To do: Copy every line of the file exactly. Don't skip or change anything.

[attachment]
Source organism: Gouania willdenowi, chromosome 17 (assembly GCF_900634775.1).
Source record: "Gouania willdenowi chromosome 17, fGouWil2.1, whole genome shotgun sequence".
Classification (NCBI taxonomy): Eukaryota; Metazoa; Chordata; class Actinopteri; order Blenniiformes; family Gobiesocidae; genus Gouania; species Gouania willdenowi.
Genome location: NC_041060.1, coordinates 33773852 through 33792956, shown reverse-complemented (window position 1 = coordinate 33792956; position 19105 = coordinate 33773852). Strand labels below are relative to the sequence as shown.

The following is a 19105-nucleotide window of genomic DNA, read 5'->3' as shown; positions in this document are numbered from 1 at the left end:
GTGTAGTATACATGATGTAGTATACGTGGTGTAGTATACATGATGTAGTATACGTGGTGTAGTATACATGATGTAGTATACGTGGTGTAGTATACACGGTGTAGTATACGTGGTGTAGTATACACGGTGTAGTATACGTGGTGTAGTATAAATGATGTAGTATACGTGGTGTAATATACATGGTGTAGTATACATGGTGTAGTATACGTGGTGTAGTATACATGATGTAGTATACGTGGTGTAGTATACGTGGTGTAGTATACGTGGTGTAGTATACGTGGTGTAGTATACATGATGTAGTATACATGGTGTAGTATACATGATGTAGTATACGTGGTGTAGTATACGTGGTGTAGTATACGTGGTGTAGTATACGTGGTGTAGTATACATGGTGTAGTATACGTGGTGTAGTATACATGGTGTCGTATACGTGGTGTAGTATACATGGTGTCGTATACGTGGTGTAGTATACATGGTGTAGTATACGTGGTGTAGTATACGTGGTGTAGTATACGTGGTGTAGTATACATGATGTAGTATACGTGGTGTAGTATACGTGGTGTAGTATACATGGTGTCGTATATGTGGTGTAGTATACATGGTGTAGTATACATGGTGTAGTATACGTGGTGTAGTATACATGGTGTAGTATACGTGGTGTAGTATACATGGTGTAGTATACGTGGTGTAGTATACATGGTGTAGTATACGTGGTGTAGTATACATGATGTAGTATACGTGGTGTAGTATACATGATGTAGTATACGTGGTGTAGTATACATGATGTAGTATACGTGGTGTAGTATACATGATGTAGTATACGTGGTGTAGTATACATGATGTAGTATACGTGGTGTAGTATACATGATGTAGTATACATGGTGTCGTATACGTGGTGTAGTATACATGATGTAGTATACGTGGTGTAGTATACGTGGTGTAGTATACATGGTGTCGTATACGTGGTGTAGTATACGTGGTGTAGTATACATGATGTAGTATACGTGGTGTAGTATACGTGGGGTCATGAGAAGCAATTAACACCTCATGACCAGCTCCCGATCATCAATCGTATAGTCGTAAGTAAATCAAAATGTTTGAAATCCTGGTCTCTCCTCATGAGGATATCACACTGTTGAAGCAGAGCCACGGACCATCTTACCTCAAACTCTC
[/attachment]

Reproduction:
Source organism: Gouania willdenowi, chromosome 17 (assembly GCF_900634775.1).
Source record: "Gouania willdenowi chromosome 17, fGouWil2.1, whole genome shotgun sequence".
Classification (NCBI taxonomy): Eukaryota; Metazoa; Chordata; class Actinopteri; order Blenniiformes; family Gobiesocidae; genus Gouania; species Gouania willdenowi.
Genome location: NC_041060.1, coordinates 33773852 through 33792956, shown reverse-complemented (window position 1 = coordinate 33792956; position 19105 = coordinate 33773852). Strand labels below are relative to the sequence as shown.

The following is a 19105-nucleotide window of genomic DNA, read 5'->3' as shown; positions in this document are numbered from 1 at the left end:
GTGTAGTATACATGATGTAGTATACGTGGTGTAGTATACATGATGTAGTATACGTGGTGTAGTATACATGATGTAGTATACGTGGTGTAGTATACACGGTGTAGTATACGTGGTGTAGTATACACGGTGTAGTATACGTGGTGTAGTATAAATGATGTAGTATACGTGGTGTAATATACATGGTGTAGTATACATGGTGTAGTATACGTGGTGTAGTATACATGATGTAGTATACGTGGTGTAGTATACGTGGTGTAGTATACGTGGTGTAGTATACGTGGTGTAGTATACATGATGTAGTATACATGGTGTAGTATACATGATGTAGTATACGTGGTGTAGTATACGTGGTGTAGTATACGTGGTGTAGTATACGTGGTGTAGTATACATGGTGTAGTATACGTGGTGTAGTATACATGGTGTCGTATACGTGGTGTAGTATACATGGTGTCGTATACGTGGTGTAGTATACATGGTGTAGTATACGTGGTGTAGTATACGTGGTGTAGTATACGTGGTGTAGTATACATGATGTAGTATACGTGGTGTAGTATACGTGGTGTAGTATACATGGTGTCGTATATGTGGTGTAGTATACATGGTGTAGTATACATGGTGTAGTATACGTGGTGTAGTATACATGGTGTAGTATACGTGGTGTAGTATACATGGTGTAGTATACGTGGTGTAGTATACATGGTGTAGTATACGTGGTGTAGTATACATGATGTAGTATACGTGGTGTAGTATACATGATGTAGTATACGTGGTGTAGTATACATGATGTAGTATACGTGGTGTAGTATACATGATGTAGTATACGTGGTGTAGTATACATGATGTAGTATACGTGGTGTAGTATACATGATGTAGTATACATGGTGTCGTATACGTGGTGTAGTATACATGATGTAGTATACGTGGTGTAGTATACGTGGTGTAGTATACATGGTGTCGTATACGTGGTGTAGTATACGTGGTGTAGTATACATGATGTAGTATACGTGGTGTAGTATACGTGGGGTCATGAGAAGCAATTAACACCTCATGACCAGCTCCCGATCATCAATCGTATAGTCGTAAGTAAATCAAAATGTTTGAAATCCTGGTCTCTCCTCATGAGGATATCACACTGTTGAAGCAGAGCCACGGACCATCTTACCTCAAACTCTC